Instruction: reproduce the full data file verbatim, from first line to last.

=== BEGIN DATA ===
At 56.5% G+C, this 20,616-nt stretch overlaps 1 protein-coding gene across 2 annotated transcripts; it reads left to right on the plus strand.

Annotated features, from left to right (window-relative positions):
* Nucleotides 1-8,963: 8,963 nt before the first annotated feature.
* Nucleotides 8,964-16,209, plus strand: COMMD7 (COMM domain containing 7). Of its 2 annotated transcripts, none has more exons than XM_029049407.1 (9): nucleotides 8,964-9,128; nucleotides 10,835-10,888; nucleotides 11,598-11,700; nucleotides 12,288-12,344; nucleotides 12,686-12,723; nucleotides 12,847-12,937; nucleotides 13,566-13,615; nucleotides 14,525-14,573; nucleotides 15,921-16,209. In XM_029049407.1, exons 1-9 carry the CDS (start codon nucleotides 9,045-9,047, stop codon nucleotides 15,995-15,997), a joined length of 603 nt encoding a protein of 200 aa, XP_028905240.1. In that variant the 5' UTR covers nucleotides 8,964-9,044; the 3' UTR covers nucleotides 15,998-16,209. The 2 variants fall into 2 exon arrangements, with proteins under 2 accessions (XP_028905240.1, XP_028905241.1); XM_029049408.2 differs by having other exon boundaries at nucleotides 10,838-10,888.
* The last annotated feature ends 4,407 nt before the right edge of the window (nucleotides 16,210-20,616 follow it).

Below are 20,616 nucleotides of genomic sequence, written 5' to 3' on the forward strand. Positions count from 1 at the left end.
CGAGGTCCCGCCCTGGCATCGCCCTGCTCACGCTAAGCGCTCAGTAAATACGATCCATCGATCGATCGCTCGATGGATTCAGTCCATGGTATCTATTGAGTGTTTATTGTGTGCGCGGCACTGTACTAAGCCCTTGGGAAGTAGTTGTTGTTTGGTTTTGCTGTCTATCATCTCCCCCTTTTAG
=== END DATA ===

At 56.5% G+C, this 20,616-nt stretch overlaps 1 protein-coding gene across 2 annotated transcripts; it reads left to right on the plus strand.

Annotated features, from left to right (window-relative positions):
* Nucleotides 1-8,963: 8,963 nt before the first annotated feature.
* Nucleotides 8,964-16,209, plus strand: COMMD7 (COMM domain containing 7). Of its 2 annotated transcripts, none has more exons than XM_029049407.1 (9): nucleotides 8,964-9,128; nucleotides 10,835-10,888; nucleotides 11,598-11,700; nucleotides 12,288-12,344; nucleotides 12,686-12,723; nucleotides 12,847-12,937; nucleotides 13,566-13,615; nucleotides 14,525-14,573; nucleotides 15,921-16,209. In XM_029049407.1, exons 1-9 carry the CDS (start codon nucleotides 9,045-9,047, stop codon nucleotides 15,995-15,997), a joined length of 603 nt encoding a protein of 200 aa, XP_028905240.1. In that variant the 5' UTR covers nucleotides 8,964-9,044; the 3' UTR covers nucleotides 15,998-16,209. The 2 variants fall into 2 exon arrangements, with proteins under 2 accessions (XP_028905240.1, XP_028905241.1); XM_029049408.2 differs by having other exon boundaries at nucleotides 10,838-10,888.
* The last annotated feature ends 4,407 nt before the right edge of the window (nucleotides 16,210-20,616 follow it).

Below are 20,616 nucleotides of genomic sequence, written 5' to 3' on the forward strand. Positions count from 1 at the left end.
CGAGGTCCCGCCCTGGCATCGCCCTGCTCACGCTAAGCGCTCAGTAAATACGATCCATCGATCGATCGCTCGATGGATTCAGTCCATGGTATCTATTGAGTGTTTATTGTGTGCGCGGCACTGTACTAAGCCCTTGGGAAGTAGTTGTTGTTTGGTTTTGCTGTCTATCATCTCCCCCTTTTAG